This is a wonderful and exciting course. You must, however, have a firm grasp of the basics of expository writing and grammar. If you passed English 1301 with an A or B, you will probably do quite well if you apply yourself. If you barely passed English 1301 with a C, you may have a difficult time with the course. I will communicate with you early in the semester to give you my assessment of your writing skill. Further, any student needing writing help should immediately visit one of the Writing Centers at any of the EPCC campuses in El Paso. Please call the main number 831-2000 to request more information.
V. Calendar. Note: Assignments listed on this calendar are from Literature: An Introduction to Reading and Writing and from A Writer’s Reference. Assignments from the latter are designated as “AWR.” Further, this calendar is subject to change with notice.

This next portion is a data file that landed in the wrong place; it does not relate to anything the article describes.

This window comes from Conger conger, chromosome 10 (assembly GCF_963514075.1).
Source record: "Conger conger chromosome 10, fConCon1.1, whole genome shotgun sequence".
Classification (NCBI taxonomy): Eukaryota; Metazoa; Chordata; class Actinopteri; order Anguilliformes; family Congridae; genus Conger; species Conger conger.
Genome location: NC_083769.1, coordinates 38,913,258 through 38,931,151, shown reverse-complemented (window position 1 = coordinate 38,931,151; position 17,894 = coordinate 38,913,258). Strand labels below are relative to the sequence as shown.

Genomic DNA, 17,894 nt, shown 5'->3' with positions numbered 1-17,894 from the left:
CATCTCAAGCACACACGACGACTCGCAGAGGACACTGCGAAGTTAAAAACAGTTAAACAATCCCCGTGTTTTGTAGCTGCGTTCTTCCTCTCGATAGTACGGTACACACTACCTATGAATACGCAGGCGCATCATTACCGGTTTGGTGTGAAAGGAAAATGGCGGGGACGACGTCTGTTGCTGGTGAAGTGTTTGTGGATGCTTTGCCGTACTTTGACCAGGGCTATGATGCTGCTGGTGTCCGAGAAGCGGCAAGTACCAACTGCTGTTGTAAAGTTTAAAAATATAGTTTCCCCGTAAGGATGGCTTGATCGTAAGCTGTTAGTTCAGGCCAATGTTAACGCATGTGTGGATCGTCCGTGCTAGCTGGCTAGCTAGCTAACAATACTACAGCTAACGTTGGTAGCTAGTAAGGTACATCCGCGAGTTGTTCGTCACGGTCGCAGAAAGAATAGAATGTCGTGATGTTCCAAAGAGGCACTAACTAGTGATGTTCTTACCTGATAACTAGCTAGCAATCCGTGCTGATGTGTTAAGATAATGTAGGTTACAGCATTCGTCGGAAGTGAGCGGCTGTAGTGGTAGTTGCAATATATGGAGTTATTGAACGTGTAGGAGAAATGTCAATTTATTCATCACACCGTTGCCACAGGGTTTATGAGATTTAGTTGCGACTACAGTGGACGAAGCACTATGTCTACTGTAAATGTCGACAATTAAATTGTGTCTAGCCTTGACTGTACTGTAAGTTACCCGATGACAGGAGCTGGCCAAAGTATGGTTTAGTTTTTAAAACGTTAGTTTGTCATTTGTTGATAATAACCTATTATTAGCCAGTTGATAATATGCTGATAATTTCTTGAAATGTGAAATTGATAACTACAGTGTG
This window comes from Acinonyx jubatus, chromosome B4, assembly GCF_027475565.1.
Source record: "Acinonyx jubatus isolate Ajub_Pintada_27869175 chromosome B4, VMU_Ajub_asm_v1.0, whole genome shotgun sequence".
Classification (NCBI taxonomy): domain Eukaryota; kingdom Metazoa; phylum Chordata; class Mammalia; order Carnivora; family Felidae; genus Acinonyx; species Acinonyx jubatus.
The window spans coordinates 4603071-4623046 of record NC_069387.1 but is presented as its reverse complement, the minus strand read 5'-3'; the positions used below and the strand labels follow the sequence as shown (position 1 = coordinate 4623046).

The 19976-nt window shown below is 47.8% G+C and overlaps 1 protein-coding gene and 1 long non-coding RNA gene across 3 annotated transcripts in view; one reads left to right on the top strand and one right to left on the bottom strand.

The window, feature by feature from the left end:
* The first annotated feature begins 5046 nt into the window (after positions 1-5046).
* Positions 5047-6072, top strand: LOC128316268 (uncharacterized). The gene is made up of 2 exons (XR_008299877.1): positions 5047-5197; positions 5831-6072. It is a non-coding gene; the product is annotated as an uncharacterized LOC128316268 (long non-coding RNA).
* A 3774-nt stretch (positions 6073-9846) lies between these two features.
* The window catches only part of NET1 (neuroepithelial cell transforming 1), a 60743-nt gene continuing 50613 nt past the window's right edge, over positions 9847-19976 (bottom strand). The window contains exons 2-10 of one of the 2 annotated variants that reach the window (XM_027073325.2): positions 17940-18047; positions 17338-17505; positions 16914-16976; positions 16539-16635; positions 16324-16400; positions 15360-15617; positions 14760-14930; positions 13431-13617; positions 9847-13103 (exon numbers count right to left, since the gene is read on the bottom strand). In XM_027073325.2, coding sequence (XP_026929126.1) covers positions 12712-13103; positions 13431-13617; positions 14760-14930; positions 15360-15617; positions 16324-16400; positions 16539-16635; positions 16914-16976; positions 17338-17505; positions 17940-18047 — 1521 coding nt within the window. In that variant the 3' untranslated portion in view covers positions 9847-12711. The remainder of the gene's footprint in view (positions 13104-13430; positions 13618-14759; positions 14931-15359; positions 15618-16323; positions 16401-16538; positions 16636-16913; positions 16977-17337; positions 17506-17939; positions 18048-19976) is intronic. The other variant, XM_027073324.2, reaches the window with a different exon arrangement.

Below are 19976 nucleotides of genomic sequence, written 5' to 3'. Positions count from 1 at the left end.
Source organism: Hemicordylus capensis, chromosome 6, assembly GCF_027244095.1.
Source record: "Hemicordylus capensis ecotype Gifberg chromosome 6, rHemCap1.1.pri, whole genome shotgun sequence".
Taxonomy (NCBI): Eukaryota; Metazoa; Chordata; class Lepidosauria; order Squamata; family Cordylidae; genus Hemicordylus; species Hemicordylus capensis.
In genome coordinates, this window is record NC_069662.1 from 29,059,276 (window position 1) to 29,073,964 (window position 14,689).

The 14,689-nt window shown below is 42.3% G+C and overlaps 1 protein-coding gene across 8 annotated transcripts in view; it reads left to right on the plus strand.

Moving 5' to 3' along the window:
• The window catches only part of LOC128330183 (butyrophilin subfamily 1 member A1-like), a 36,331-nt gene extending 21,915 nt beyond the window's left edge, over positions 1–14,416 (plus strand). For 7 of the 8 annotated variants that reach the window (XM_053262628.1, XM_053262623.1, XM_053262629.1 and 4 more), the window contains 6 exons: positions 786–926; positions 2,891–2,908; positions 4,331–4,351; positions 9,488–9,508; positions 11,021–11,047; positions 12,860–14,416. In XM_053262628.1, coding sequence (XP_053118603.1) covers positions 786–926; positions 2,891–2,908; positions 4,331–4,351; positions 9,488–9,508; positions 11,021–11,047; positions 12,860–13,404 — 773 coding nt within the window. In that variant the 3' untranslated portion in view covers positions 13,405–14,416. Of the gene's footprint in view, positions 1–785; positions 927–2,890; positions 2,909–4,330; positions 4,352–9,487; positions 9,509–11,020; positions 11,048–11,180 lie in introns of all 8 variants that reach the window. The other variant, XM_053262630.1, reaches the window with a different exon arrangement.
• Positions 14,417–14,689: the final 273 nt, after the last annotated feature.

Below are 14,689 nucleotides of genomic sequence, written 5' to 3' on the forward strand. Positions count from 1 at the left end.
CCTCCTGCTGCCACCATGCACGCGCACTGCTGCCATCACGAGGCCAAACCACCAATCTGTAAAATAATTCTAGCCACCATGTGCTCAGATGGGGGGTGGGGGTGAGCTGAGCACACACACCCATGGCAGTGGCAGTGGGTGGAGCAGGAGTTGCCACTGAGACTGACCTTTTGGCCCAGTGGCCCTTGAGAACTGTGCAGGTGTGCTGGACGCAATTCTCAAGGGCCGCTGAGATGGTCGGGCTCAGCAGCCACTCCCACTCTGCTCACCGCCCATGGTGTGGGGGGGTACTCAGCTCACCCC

Week 1 –Monday, May 26 through Sunday, June 1
Orientation to the class. Buy your texts. Study the syllabus. Post your questions regarding using Blackboard, the official course description of English 1302, or my instructor course policies on the discussion board. Take Quiz #1, the syllabus quiz. Read the list of research paper topics (see above) and decide on one by the end of the week. Post your chosen topic (or email me with your own ideas for a topic if none on the list appeal to you) on the discussion board. Go to the Learning Modules tool and read “Savings documents in rich text format” and “The basics of MLA format.” All of your upcoming assignments (but not your discussion posts) will be written in MLA format and saved in rich text format. Read sections R-1 through R-3 in AWR . Take Quiz #2 (found on the Assessment Tool) over these pages. Watch the video titled “Searching Online Databases” found in the Research folder on the web links page. Read the sample student research paper titled “Aliens” on the Learning Module link. Write a 150-word post in response to the discussion question regarding “Aliens” found on the discussion board link. Begin research on your research question with the online databases (access to which can be found on the EPCC library homepage).
Week 2 – Monday, June 2 through Sunday, June 8